Timeline copy courtesy of
    (Left to right) John Bardeen, William Shockley, and Walter Brattain, June 1948. Courtesy of Alcatel-Lucent/Bell Labs.
  • 1958

    BROOKHAVEN LABS

    At Brookhaven Laboratories on Long Island, William Higinbotham creates what may be the first video game, later known as Tennis for Two.

    Timeline copy courtesy of
    Courtesy of Brookhaven National Laboratory.
  • 1959

    COBOL

    COBOL (COmmon Business Oriented Language), a computer language for businesess, is created by a team that includes UNIVAC computer pioneer Grace Hopper. It uses English-like syntax, easily understood and readable by programmers and users.

    Timeline copy courtesy of
    Courtesy of the Computer History Museum.
  • 1964

    IBM 360

    In early April, IBM announces the System/360, a general-purpose family of computers that can be programmed for any task and expanded as needed. Later in the month, the World’s Fair opens in Queens, introducing visitors to the newest technology and gadgets.

    Timeline copy courtesy of
    Courtesy of IBM Corporation Archives.
  • 1981

    IBM PC

    IBM introduces the personal computer, also known as the 5150. The computer’s display alongside a vase and red rose mirrors IBM’s original advertising campaign to promote its newest invention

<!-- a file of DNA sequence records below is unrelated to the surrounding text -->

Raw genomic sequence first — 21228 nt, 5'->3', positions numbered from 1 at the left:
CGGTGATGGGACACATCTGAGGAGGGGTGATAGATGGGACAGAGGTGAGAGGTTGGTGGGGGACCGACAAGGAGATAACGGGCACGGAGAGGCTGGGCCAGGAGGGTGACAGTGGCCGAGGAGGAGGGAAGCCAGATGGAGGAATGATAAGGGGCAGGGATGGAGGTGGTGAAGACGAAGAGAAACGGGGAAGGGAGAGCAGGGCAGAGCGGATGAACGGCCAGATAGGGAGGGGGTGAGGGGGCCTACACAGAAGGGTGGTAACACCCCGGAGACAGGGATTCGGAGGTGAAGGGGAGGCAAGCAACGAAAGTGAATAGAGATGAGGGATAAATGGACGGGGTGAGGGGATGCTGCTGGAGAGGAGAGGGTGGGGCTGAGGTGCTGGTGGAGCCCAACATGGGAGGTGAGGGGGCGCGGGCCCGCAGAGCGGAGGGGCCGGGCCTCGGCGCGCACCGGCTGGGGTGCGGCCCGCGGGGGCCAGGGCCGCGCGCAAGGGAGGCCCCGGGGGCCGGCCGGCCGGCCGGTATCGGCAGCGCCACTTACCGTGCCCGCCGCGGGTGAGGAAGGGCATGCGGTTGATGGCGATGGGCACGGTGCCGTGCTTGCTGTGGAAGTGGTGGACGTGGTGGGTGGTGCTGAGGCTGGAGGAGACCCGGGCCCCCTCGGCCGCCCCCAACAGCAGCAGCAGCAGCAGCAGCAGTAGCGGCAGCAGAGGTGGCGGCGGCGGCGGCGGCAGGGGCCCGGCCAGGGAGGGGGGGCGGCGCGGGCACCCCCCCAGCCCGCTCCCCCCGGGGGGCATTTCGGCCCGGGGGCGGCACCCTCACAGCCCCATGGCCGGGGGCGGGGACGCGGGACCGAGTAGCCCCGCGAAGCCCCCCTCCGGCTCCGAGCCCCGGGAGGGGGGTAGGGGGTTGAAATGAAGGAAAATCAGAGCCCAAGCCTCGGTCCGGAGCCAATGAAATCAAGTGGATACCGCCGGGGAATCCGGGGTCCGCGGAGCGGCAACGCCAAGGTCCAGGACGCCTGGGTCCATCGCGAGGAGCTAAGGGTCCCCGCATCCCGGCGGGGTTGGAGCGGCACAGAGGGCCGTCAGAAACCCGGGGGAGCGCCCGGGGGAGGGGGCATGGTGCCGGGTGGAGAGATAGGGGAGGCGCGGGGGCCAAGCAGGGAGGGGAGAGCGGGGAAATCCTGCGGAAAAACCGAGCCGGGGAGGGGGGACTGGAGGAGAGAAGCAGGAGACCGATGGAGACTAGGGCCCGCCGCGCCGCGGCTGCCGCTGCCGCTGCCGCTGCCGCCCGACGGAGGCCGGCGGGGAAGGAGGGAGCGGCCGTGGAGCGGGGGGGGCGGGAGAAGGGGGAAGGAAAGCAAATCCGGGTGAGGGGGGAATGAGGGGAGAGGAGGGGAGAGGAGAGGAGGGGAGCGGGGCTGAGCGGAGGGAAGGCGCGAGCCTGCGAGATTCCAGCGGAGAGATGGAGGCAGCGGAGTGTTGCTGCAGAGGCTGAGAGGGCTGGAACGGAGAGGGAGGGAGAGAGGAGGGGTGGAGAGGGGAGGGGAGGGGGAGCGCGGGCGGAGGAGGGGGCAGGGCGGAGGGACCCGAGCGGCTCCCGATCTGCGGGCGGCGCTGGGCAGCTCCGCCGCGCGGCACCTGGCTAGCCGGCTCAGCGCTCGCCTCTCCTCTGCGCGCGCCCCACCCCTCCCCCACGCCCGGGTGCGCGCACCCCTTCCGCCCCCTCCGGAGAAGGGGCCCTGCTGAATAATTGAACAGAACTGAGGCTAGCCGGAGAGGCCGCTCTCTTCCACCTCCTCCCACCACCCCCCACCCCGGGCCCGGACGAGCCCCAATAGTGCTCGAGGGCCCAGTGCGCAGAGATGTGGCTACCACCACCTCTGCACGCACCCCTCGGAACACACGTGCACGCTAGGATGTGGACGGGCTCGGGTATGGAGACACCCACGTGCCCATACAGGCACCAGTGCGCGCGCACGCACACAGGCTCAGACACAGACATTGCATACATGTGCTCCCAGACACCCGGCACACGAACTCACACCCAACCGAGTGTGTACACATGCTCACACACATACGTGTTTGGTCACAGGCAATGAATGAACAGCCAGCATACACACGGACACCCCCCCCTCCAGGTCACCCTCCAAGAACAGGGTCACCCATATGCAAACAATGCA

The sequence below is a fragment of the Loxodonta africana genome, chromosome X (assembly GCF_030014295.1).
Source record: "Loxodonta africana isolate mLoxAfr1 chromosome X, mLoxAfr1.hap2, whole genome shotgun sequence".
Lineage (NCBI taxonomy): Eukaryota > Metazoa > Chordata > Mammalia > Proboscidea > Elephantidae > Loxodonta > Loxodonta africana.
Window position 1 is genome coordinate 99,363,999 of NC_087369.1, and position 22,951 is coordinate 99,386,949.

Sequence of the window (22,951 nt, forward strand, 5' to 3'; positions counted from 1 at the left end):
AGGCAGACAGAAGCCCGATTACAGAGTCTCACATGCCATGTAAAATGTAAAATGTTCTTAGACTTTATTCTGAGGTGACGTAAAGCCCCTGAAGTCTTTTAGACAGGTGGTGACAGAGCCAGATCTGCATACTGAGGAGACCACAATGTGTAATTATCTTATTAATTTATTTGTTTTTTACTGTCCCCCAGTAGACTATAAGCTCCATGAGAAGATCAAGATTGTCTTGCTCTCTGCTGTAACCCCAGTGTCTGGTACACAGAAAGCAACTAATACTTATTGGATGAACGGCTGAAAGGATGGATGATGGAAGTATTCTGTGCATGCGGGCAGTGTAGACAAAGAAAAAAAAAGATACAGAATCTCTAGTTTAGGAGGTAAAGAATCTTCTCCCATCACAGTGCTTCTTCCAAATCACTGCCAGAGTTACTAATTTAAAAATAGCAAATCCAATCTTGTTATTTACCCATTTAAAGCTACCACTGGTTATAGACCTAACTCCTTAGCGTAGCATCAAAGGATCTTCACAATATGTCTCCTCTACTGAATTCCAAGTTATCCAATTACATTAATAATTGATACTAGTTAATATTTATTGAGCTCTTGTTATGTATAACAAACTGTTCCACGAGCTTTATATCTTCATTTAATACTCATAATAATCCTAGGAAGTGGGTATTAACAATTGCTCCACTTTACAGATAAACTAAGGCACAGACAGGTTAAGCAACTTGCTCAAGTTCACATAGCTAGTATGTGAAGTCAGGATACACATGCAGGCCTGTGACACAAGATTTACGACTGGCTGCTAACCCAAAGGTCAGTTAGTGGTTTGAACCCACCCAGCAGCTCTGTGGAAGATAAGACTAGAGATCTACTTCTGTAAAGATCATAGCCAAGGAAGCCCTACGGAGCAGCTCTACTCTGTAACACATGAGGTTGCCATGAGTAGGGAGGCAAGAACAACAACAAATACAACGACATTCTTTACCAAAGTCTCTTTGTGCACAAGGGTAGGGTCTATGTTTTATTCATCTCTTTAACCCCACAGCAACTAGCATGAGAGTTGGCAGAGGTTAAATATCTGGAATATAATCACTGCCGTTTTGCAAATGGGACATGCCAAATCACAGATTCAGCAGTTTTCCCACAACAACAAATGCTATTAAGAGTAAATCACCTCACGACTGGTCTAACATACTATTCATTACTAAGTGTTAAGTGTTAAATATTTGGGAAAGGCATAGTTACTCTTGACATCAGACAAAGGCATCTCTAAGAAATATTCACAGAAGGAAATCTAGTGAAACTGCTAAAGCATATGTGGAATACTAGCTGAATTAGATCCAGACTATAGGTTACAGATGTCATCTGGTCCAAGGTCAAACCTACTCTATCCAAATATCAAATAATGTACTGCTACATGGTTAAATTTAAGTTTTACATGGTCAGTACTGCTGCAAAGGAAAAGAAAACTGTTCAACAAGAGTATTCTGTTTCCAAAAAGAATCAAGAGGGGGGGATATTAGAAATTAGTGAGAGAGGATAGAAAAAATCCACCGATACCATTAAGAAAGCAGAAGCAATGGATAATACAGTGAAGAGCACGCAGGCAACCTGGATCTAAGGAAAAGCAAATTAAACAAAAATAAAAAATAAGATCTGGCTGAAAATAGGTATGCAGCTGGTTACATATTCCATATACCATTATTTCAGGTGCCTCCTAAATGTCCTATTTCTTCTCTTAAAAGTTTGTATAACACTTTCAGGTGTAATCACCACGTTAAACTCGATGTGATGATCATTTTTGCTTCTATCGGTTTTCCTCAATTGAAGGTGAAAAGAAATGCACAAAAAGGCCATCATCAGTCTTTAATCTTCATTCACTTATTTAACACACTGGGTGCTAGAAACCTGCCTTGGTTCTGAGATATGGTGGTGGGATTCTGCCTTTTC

Timeline copy courtesy of
    [Science & Society Picture Library]/[SSPL]/Getty Images
  • 1990

    SILICON ALLEY

    During the '90s New York was a pioneering tech hub and at its center was Silicon Alley, located in the Flatiron District. The city’s entrepreneurs founded hundreds of online companies that pushed the limits of the emerging technology and met the growing demands of its new markets.

    Timeline copy courtesy of
    [Time & Life Pictures]/[The Life Picture Collection]/Getty Images
  • 2011

    WATSON

    The IBM computer named Watson in honor of Thomas J. Watson, Sr., appears on TV’s Jeopardy! and defeats all-time winners Brad Rutter and Ken Jennings.

    Timeline copy courtesy of
    Seth Wenig, Man vs. Machine, January 13, 2011. Associated Press.